I don't know. I think I mean, I think that the the challenge I think one of the big challenges right now continues to be geolocation So as when you find those anomalies, you know, figuring out, you know, where where they really occur you know, yes, they occurred on the internet for in a network somewhere, but trying to tie that back to the real world. Any geolocation that updates once a day is always wrong. You know, well, it's it's generally not it's generally fuzzy anyways.

Right. Right. You're only gonna get so good. But the level of granularity that I think we tend to want is really not available at that in that in that technology space.

Yeah. Not unless you're in your Tesla, you know, or IoT or, you know, other things where and even then, it could be proxy through, but then again, there's latency techniques to, you know, to help see that. So Yeah. It's always been a really foundational piece of of what so many of us are doing.

And and I think it's one of those parts of the industry where there hasn't been enough innovation, there hasn't been, a lot of, lot of light shine on it. And we have this as a product to challenge at KENTIC two. Yep. Where if you're not careful, you know, you can see something that's data, and it is an answer to the question that you asked, but it but the question you asked may not be the question you think you were asking, because computers, of course, are very literal, in what they do.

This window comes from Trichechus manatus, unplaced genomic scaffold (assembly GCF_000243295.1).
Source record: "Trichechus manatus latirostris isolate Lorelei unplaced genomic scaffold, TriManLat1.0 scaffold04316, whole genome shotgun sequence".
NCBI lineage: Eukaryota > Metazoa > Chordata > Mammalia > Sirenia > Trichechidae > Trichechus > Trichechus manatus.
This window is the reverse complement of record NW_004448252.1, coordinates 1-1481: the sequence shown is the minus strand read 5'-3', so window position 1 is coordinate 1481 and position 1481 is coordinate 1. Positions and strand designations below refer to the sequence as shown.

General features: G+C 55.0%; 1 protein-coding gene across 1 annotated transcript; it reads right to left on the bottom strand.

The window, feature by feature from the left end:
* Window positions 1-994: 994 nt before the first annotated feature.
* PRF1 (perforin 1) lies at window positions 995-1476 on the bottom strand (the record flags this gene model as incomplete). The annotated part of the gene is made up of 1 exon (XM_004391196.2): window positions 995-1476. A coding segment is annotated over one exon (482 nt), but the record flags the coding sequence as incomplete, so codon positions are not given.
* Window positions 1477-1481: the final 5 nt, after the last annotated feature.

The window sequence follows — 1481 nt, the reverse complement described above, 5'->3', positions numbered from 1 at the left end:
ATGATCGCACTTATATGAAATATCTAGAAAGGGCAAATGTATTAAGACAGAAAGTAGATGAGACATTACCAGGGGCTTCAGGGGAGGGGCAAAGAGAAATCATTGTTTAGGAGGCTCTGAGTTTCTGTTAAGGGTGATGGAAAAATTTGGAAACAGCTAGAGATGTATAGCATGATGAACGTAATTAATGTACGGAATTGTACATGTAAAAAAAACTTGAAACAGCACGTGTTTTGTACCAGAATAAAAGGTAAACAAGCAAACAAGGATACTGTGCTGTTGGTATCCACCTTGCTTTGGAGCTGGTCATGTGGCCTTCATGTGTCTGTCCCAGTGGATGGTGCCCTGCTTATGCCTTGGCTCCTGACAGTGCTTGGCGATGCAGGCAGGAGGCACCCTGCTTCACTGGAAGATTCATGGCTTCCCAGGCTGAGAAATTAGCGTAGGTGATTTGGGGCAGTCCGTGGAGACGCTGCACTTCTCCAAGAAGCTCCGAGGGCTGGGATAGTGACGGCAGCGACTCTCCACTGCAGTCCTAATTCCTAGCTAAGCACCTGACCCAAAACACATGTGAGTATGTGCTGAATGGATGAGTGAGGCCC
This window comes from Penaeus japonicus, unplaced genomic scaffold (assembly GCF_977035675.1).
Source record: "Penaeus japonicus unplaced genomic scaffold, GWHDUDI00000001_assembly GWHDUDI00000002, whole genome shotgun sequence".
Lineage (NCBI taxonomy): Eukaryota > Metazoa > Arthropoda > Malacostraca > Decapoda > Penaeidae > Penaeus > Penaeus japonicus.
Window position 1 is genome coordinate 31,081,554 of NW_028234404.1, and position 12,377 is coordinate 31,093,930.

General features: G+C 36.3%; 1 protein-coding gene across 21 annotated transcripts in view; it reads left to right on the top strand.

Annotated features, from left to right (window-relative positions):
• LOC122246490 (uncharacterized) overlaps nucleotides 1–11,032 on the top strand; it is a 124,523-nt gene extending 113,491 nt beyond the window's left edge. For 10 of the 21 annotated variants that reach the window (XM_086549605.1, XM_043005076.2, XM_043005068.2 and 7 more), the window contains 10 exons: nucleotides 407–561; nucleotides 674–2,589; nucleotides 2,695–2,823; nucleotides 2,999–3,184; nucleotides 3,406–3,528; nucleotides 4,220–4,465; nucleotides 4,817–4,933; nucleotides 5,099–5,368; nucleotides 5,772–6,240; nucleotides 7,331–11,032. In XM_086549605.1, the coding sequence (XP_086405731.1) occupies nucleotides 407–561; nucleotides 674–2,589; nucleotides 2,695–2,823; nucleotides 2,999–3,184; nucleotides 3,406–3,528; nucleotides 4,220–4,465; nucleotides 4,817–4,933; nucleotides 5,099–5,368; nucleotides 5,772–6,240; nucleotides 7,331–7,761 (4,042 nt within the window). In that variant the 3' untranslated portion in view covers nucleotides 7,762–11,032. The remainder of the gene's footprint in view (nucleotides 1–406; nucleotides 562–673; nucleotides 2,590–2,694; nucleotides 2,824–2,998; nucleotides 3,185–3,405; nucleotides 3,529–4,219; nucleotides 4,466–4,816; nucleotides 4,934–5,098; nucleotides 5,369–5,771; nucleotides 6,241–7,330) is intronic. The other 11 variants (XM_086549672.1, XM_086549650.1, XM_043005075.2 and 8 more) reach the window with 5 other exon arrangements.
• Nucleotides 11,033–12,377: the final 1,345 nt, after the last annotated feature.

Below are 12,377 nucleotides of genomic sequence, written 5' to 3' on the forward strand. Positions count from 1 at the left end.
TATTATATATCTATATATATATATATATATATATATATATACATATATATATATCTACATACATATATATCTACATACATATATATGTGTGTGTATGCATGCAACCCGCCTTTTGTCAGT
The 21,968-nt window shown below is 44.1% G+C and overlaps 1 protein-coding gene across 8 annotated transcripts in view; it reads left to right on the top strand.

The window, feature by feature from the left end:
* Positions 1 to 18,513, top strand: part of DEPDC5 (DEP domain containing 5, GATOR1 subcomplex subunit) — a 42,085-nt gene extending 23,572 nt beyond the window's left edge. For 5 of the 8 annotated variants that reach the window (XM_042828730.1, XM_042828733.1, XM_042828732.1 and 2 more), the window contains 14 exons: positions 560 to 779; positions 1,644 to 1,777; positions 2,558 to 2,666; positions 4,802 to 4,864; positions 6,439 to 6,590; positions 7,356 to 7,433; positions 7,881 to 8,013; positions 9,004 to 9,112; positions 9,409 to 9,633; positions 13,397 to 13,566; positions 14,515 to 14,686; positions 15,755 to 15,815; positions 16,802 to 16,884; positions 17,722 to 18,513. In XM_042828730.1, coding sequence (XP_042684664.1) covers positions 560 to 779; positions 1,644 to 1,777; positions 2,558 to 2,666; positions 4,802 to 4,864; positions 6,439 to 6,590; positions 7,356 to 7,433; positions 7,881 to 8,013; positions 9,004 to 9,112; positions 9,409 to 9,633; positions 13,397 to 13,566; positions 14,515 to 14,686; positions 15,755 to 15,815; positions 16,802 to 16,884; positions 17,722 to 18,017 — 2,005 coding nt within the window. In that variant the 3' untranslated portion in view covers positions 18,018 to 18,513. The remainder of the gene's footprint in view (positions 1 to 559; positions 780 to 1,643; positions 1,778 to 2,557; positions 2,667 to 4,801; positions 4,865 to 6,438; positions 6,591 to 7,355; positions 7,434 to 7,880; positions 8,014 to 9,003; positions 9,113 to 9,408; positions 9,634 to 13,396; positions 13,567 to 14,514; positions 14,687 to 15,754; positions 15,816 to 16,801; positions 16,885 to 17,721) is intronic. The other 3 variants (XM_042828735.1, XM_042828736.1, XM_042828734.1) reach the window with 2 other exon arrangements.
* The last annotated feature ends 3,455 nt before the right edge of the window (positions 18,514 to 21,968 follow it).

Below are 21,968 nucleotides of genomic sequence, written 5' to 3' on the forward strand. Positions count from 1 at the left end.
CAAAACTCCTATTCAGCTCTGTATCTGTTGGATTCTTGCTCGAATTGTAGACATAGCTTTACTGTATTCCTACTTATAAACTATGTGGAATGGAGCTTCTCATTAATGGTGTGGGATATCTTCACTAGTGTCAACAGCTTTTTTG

So You gotta you gotta really think about that accurately, and, and before you draw conclusions. But then Then you also have to take this, what's going on in the digital world and try to turn it into what's going on in physical world where the infrastructure may not be what you think it is. And, as it sounds like there's also research not into the unique data set that you might have and not just collaborating or or or corroborating with others, things that are seen, but KB hard to track down sort of what's the digital footprint of something that you think is happening online? That yeah.

That's that is a big issue, and it's because you it's easy to see the change in the graph.

But to your point, it's it's much harder. In many cases, I should say, it's much harder to tie it back to what's what ultimately caused that change in the graph. You know, in some cases, we know, that it's it's, you know, election time in a got a history of messing with the internet, or that there was a big storm, you know, a big typhoon in this country. And, or or, you know, well publicized power outages somewhere.

Right. And, you know, so you can oftentimes say, okay, we know this is typhoon that just, you know, made land in in in this this country. Oh, look, you know, internet traffic or or the route. Recently toner.

Right. You know? Exactly. Yep.

But but even that, it was, you know, I'm trying to remember which came first. Like, they recognition that the internet had fallen off or the fact that people saw the volcano erupt. But, yeah, so in in in those large scale cases, It it is often a fairly short path between, you know, changing graph and and identification of real world event.

I think it's in the smaller cases, the more localized cases where we're seeing something that occurs on a particular network. Or receiving something in a state or a city.

And that's where you really I think I have to go sleuthing and and trying to find, you know, news articles or social media or things like that. When I was after Oracle when I was doing, the internet disruption report blog, I would I would try to track down a lot of those those sorts of, outages instructions I saw. Localized regional.